A Raisin in the Sun Essay: Importance of Deferred Dreams
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Importance of Deferred Dreams in A Raisin in the Sun
A dream is a hope, a wish, and an aspiration. Young people have dreams about what they want to be when they grow up. Parents have dreams for their children's future. Not all of these dreams come true at the desired moment - these dreams are postponed or "deferred". A deferred dream is put on the "back burner of life"(Jemie 219), and it matures to its full potential, and is waiting when you are "ready to pursue it"(Jemie 219). It is assumed that the deferred event, though later than hoped for, will eventually come true.
Deferred dreams are a significant component of "A Raisin in the Sun"; the word "dream" is used a total of fourteen times throughout the play. Mama,…show more content…
Walter is furious with Mama for "butchering up his dream" (Hansberry) and when she entrusts him with the money leftover from the down payment, he is irresponsible and losses it. The white residents of Clybourne Park also attempt to defer the dream. Mr. Lindner, a representative of the residents, even offers to buy back their house for more money than they put down. Tempting, but no thanks! Her dream of home ownership seems to be dead until Mama, Ruth, Beneatha and Walter cooperate to achieve to goal. The goal even shifts slight to encompass standing up for themselves by moving into an all-white neighborhood. Even Walter does his part by refusing Mr. Lindner's offer of money.
Langston Hughes, author of the poem, Dream Deferred, made the most quoted observations on deferred dreams. Hughes was the first to ask the question: "What happens to a dream deferred"? "All African-Americans have had a dream deferred"(Wintz 179). Their dream was for the abolishment of segregation and the outlaw of discrimination. Slavery had come to an end with the Emancipation Proclamation of 1863, "but one hundred years later,...the Negro is still not free" (King). "America has defaulted on this promissory note" (King). But the African- Americans refused to accept the "bad check" (King). Martin Luther King, Jr. conveyed the "urgency" (King) of the situation that had been sizzling
Dreams Deferred In Lorraine Hansberry’s A Raisin In The Sun
Lorraine Hansberry’s classic play, A Raisin in the Sun, culls its title from the infamous poem “Dream Deferred” by Langston Hughes, and both works discuss what happens to a person when their dreams -- their hopes, their aspirations, their lives -- are endlessly put on hold. For this analysis of the dreams and character of Beneatha Younger in Raisin, I would like to pull on another dreamy poem of Langston Hughes’ entitled “Dream Boogie.” Like all the characters in the play, Beneatha has dreams that are dear to her, but their deferment does not cause them to dry up, fester, rot, crust, sag, or explode. Rather, the deferment of Bennie’s dreams expresses itself in her “dream boogie”: in her sarcastic, biting wit and her life perspective that to the outside world might seem a bit naive or cutesy, in much the same way that jazz is described in “Dream Boogie”. Through Beneatha’s relationships and interactions with her mother, Walter Lee, and Asagai, we see the effects of the deferment of a dream on Bennie, and the peculiar rhythm of her boogie.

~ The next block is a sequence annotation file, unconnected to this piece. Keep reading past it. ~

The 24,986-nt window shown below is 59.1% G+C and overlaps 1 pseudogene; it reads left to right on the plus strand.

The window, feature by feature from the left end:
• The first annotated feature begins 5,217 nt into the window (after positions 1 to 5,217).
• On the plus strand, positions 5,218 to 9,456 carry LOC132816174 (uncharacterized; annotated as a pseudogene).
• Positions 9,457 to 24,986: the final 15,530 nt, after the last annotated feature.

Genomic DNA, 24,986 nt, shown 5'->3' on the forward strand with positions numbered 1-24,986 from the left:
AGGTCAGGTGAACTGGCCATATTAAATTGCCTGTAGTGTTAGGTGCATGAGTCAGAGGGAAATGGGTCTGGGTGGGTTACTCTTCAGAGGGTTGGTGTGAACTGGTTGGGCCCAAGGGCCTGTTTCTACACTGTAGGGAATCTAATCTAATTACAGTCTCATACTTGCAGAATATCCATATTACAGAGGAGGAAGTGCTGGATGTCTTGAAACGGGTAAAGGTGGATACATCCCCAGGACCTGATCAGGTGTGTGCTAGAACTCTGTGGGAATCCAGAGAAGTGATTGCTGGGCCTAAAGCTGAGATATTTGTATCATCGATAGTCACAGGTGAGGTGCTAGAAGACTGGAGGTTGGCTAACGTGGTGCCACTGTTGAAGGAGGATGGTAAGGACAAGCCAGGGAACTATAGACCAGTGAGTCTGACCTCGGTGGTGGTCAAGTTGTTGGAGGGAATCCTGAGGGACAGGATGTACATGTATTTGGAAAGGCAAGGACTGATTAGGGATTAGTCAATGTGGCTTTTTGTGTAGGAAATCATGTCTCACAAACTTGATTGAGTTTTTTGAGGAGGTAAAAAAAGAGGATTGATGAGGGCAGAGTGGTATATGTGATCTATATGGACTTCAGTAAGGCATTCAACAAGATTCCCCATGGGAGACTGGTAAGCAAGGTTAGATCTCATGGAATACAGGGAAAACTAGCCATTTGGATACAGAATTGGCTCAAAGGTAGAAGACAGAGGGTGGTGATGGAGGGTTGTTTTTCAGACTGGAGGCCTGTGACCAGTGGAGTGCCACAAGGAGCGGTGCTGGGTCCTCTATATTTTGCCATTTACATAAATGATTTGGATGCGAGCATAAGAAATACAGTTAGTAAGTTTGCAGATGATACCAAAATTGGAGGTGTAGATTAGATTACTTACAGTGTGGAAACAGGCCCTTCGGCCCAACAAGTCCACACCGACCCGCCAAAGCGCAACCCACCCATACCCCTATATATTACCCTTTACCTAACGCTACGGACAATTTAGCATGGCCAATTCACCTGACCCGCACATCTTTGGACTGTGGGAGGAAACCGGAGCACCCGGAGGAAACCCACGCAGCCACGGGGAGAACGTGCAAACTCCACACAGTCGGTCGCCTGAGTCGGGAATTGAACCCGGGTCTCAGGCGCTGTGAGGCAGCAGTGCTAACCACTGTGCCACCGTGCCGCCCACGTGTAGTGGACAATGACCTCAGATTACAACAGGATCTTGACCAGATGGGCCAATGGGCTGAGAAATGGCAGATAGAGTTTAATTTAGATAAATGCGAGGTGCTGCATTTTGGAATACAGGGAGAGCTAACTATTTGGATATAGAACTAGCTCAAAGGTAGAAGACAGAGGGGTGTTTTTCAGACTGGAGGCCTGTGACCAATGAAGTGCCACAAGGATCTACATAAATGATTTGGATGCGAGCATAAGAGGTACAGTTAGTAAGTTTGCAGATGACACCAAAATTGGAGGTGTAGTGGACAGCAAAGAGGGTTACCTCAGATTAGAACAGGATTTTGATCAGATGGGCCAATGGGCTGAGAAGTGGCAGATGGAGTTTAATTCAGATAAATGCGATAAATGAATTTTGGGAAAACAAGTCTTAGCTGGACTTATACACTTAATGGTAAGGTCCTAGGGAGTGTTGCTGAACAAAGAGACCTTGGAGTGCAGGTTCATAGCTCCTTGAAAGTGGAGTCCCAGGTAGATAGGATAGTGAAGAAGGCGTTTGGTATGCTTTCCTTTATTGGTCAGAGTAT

The mother-daughter relationship between Beneatha Younger and Lena Younger is one that, at first blush, appears to be the typical struggle between a defiant daughter and her older, wiser mother. However, when we look deeper, we see the deferred dreams of both women come through. One morning after breakfast, Bennie admits to her mother that “I don’t believe in God. I don’t even think about it . . . I get tired of Him getting credit for all the things the human race achieves through its own stubborn effort.” (51) This brash statement is immediately followed by some slapping action on the part of the mother, who is naturally horrified at the blasphemous things coming from her offspring’s tender lips. This scene of conflict between a parent and child also portrays the nature of each woman’s deferred dream: Lena has responded to her dream with a reinvigorated trust in God, while Bennie has chosen to reject the very notion of higher powers in favor of self-determinism. To a stranger watching, it may seem to be a relatively simple conflict; however, much like the melody of a boogie, there’s much more than meets the eye (or ear), and the reality of the situation may surprise the unprepared.
We see the literal expression of a “dream boogie” in a scene that encapsulates the brother-sister dual-dreamer relationship of Beneatha and Walter Lee. After a heavy bout of drinking, Walter comes home to find Bennie dancing away to an African beat, and he joins...
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